Feline Nutrition Guide
Before discussing feline nutrition guide, you should know your cat is a domestic animal and relies on you to feed him the foods that will keep him strong and healthy. A 100-percent nutritionally complete diet of the proper food can help prevent problems such as obesity, nutritional deficiencies, finicky eating, and plant chewing, and will help your cat maintain a healthy coat and a stronger immune system.
Cats enjoy a variety of foods, including vegetables. Feeding your cat greens such as cat grass and lettuce is fine, and even healthful, but remember that cats are true carnivores. Only meat provides the amino acid taurine, plus other essential nutrients cats need to survive.
You should choose a diet that suits your cat. For instance, kittens require a higher protein diet to grow strong and healthy. A cat with a kidney disease or some other illness might require a special diet lower in proteins and other nutrients to avoid making the condition worse.
Make sure you know what your cat needs and feed him a diet with the right amounts of protein, fats, vitamins, minerals, and carbohydrates. Cats should be fed a varied diet and not strictly fish, lean meat, or liver, as these products alone will not be completely balanced and will cause deficiencies.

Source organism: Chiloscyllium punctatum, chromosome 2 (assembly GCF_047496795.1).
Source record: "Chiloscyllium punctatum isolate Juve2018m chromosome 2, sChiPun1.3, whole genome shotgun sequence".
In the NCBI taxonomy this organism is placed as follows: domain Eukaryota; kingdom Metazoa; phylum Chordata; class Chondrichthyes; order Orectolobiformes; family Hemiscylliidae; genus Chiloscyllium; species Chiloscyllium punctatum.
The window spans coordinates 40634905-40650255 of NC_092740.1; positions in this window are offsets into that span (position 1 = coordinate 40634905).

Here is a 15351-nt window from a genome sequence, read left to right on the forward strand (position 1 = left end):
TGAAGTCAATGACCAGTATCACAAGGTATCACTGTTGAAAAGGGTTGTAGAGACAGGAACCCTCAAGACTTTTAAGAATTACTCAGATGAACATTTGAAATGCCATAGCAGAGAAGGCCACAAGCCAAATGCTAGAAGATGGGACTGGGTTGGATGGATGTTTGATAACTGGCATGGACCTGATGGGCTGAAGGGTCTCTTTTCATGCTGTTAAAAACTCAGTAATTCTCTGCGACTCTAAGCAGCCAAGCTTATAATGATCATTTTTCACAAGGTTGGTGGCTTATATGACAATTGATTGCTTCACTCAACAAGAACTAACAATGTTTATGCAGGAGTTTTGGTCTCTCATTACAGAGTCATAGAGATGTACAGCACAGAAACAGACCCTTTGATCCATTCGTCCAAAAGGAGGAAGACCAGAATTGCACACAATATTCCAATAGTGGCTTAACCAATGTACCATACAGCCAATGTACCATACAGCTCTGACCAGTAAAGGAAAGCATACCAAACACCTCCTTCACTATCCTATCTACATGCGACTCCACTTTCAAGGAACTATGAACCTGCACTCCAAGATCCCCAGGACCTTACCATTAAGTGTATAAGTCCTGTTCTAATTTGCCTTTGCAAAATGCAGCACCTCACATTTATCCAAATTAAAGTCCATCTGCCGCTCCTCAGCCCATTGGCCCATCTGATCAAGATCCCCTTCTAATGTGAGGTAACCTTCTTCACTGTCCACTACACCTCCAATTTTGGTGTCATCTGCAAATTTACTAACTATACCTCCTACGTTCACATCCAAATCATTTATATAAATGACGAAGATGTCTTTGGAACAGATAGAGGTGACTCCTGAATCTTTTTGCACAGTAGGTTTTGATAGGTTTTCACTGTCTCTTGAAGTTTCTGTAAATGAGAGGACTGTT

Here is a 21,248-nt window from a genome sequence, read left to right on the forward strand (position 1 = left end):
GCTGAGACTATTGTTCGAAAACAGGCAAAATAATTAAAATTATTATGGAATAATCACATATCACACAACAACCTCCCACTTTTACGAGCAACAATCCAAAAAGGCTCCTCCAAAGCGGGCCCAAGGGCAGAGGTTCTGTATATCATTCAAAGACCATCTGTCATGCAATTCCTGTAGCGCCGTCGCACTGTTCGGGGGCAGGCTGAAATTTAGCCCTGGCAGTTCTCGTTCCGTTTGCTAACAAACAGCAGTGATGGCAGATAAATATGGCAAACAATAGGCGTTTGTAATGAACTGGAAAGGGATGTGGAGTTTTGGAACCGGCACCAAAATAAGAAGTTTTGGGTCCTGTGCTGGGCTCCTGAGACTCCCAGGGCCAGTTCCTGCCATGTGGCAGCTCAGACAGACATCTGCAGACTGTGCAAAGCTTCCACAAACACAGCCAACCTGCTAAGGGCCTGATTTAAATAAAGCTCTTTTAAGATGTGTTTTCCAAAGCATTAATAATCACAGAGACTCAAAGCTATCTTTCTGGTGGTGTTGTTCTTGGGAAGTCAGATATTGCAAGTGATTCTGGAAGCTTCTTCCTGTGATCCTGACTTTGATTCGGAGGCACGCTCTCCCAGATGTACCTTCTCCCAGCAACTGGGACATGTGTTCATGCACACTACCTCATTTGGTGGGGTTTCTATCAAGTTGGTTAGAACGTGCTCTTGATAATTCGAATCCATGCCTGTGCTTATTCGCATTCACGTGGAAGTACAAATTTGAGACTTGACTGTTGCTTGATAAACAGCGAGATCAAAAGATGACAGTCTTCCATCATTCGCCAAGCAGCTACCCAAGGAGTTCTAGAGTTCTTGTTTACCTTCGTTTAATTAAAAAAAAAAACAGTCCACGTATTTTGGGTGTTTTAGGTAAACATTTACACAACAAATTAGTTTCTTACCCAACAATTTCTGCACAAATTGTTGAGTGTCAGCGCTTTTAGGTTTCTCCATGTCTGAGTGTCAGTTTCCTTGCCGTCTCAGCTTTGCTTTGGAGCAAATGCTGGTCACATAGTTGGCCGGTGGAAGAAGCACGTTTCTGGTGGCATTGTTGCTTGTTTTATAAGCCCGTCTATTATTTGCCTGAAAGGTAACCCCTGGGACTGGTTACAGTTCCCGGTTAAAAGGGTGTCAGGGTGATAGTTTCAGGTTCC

1. Canned Food or Dry?
The first item of the feline nutrition guide is choosing between canned food or dry. When dry or canned food is fed in the correct amounts based on your cat’s age and size, either should meet kitty’s nutritional requirements.
Dry food is good for a cat’s teeth, so it is a good idea to feed dry food either regularly or as the cat’s staple diet. Dry cat foods have more caloric density, which means there is less water in half a cup of dry food than there is in the same amount of canned food. However, cats also benefit from the high water content of canned foods. Most cats enjoy eating a combination of dry food and canned.
A kitten 8 weeks to 4 months of age should eat three to four meals a day of a high-quality kitten food (canned and/or dry). Starting at about 1 year of age, two meals a day is fine.
2. How much you feed your cat?
How much you feed your cat at each meal will depend on the cat and the type of food you feed. Several factors should be considered:
- Is your cat overweight?
- Does your cat require a special diet? (If so, follow your veterinarian’s recommendation.)
- Are you feeding a high-calorie food?
- Does your cat pick little bits all day long or gorge himself at every meal?
Dry food can be left out for your cats as long as they do not overeat and are not on a special diet. The food should not be allowed to spoil or get stale if the cat does not eat it.
I leave dry food out for my cats, and the turnover is so quick that it does not have a chance to get stale. I also feed a quarter can of moist cat food (six-ounce cans) to each cat twice a day; there are no left- overs, but if there were, I would not leave them around for more than about 15 minutes.